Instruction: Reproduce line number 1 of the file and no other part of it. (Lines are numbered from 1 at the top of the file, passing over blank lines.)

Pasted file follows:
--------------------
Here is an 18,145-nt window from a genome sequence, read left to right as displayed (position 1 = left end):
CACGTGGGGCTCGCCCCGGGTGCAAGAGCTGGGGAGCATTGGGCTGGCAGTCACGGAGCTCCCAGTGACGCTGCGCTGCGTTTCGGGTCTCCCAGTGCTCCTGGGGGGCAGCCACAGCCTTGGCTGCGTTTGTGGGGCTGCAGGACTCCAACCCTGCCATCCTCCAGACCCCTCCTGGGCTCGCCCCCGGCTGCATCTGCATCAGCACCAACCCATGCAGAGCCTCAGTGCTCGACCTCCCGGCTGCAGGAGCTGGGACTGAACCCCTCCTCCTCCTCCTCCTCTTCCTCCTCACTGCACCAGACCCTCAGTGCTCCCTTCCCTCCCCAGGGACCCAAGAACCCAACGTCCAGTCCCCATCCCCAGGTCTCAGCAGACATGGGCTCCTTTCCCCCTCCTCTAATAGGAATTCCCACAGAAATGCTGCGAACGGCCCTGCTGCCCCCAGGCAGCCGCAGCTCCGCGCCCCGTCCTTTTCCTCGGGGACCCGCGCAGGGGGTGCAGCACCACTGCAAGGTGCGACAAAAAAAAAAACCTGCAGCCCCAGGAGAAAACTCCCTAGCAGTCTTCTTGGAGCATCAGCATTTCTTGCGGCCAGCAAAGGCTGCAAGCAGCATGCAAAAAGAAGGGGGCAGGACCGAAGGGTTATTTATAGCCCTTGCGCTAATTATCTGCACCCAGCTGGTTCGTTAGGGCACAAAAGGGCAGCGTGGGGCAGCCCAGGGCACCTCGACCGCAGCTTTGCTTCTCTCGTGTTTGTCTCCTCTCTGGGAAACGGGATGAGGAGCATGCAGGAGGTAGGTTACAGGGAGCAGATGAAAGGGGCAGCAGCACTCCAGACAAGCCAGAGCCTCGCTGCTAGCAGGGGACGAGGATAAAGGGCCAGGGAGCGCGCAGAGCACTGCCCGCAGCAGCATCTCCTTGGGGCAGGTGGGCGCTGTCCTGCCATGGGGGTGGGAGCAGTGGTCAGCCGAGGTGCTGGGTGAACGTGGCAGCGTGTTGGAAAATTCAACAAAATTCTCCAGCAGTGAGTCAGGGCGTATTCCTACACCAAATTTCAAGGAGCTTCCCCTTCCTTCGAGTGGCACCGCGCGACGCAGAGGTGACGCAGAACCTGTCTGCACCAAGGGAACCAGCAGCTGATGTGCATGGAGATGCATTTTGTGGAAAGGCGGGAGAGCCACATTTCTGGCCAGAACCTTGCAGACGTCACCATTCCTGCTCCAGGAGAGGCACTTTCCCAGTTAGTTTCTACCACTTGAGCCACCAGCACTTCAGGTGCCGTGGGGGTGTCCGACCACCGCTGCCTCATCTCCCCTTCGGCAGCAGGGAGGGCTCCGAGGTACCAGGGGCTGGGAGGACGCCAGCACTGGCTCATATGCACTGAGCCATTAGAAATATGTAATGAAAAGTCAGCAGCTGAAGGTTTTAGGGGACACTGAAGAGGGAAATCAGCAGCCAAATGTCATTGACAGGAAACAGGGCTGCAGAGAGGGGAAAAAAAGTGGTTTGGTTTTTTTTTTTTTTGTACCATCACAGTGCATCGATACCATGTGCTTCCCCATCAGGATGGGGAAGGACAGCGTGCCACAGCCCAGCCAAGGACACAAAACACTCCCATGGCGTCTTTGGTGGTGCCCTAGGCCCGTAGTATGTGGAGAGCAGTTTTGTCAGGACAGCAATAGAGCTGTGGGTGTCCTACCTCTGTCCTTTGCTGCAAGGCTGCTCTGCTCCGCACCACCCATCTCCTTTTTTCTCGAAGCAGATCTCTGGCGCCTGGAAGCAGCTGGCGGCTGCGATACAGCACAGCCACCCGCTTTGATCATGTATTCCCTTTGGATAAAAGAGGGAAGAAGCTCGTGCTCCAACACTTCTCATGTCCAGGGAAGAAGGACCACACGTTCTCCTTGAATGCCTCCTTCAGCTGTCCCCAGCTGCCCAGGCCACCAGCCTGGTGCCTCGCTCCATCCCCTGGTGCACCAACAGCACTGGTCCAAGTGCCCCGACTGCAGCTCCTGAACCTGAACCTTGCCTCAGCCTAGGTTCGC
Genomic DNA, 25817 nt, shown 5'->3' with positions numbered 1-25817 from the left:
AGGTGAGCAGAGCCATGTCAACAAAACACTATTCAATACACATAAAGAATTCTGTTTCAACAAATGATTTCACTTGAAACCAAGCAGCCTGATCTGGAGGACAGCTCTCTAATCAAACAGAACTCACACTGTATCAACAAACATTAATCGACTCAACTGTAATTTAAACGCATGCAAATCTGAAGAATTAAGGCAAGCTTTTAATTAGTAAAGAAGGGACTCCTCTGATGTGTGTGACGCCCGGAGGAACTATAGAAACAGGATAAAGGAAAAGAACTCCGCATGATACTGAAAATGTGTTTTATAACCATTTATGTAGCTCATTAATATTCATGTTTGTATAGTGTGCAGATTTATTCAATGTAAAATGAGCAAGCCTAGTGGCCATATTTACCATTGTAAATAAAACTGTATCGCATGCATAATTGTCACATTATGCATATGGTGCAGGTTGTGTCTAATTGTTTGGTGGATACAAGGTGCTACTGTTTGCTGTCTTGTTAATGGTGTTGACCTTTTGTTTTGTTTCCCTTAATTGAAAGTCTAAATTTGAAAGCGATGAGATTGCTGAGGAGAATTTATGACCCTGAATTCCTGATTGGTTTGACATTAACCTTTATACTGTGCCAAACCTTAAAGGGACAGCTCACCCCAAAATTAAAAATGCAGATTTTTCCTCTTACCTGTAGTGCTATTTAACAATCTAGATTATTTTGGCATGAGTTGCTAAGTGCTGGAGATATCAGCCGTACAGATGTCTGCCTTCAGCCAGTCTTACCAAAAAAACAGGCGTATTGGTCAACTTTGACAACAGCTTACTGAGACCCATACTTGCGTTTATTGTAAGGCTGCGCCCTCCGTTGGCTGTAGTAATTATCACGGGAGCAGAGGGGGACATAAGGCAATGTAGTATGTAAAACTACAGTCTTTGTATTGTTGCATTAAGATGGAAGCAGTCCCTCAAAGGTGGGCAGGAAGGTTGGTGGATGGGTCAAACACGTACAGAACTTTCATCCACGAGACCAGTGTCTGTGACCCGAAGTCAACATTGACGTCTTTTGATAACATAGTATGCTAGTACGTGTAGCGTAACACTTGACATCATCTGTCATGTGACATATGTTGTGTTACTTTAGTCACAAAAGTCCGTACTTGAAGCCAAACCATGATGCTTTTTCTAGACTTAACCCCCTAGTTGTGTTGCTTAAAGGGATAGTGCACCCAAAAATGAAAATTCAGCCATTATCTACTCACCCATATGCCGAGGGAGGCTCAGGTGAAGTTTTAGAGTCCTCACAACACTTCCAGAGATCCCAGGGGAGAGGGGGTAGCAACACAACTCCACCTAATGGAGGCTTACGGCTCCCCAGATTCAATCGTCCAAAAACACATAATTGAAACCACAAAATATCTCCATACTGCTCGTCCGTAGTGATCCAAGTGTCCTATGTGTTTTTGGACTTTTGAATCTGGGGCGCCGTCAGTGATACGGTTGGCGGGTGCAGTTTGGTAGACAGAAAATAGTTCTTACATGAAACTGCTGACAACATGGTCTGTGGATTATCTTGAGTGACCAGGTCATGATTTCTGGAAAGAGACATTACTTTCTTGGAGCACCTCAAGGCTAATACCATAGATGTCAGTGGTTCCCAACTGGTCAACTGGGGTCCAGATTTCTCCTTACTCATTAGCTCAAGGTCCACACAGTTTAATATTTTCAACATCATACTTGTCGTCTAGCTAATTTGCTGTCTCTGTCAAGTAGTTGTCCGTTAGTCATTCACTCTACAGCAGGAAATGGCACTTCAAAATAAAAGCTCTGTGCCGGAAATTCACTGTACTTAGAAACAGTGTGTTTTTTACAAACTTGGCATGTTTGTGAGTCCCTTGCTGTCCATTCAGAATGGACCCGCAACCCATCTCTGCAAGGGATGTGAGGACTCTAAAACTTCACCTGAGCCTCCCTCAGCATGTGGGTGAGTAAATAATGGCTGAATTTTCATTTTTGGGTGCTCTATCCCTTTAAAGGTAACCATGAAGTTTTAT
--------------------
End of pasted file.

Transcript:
Here is an 18,145-nt window from a genome sequence, read left to right as displayed (position 1 = left end):